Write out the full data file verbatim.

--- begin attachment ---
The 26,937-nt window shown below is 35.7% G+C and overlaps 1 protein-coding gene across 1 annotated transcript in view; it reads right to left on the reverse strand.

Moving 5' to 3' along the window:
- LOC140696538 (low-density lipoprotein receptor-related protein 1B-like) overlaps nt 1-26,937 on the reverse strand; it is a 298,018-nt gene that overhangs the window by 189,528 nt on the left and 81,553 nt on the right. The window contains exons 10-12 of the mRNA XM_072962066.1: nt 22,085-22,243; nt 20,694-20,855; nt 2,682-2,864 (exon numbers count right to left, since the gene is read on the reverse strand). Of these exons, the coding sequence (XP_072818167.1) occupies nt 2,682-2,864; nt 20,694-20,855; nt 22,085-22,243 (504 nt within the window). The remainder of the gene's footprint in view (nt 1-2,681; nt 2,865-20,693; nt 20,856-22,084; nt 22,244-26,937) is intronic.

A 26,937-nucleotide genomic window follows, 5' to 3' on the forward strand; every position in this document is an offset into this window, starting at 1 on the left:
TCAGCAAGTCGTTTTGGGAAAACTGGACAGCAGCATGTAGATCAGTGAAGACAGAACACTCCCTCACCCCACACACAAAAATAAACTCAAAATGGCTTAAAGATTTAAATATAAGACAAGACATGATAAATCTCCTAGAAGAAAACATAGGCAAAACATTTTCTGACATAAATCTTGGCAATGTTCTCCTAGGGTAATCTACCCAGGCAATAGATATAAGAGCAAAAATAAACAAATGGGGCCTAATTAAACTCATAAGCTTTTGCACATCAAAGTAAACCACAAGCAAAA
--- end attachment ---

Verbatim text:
The 26,937-nt window shown below is 35.7% G+C and overlaps 1 protein-coding gene across 1 annotated transcript in view; it reads right to left on the reverse strand.

Moving 5' to 3' along the window:
- LOC140696538 (low-density lipoprotein receptor-related protein 1B-like) overlaps nt 1-26,937 on the reverse strand; it is a 298,018-nt gene that overhangs the window by 189,528 nt on the left and 81,553 nt on the right. The window contains exons 10-12 of the mRNA XM_072962066.1: nt 22,085-22,243; nt 20,694-20,855; nt 2,682-2,864 (exon numbers count right to left, since the gene is read on the reverse strand). Of these exons, the coding sequence (XP_072818167.1) occupies nt 2,682-2,864; nt 20,694-20,855; nt 22,085-22,243 (504 nt within the window). The remainder of the gene's footprint in view (nt 1-2,681; nt 2,865-20,693; nt 20,856-22,084; nt 22,244-26,937) is intronic.

A 26,937-nucleotide genomic window follows, 5' to 3' on the forward strand; every position in this document is an offset into this window, starting at 1 on the left:
TCAGCAAGTCGTTTTGGGAAAACTGGACAGCAGCATGTAGATCAGTGAAGACAGAACACTCCCTCACCCCACACACAAAAATAAACTCAAAATGGCTTAAAGATTTAAATATAAGACAAGACATGATAAATCTCCTAGAAGAAAACATAGGCAAAACATTTTCTGACATAAATCTTGGCAATGTTCTCCTAGGGTAATCTACCCAGGCAATAGATATAAGAGCAAAAATAAACAAATGGGGCCTAATTAAACTCATAAGCTTTTGCACATCAAAGTAAACCACAAGCAAAA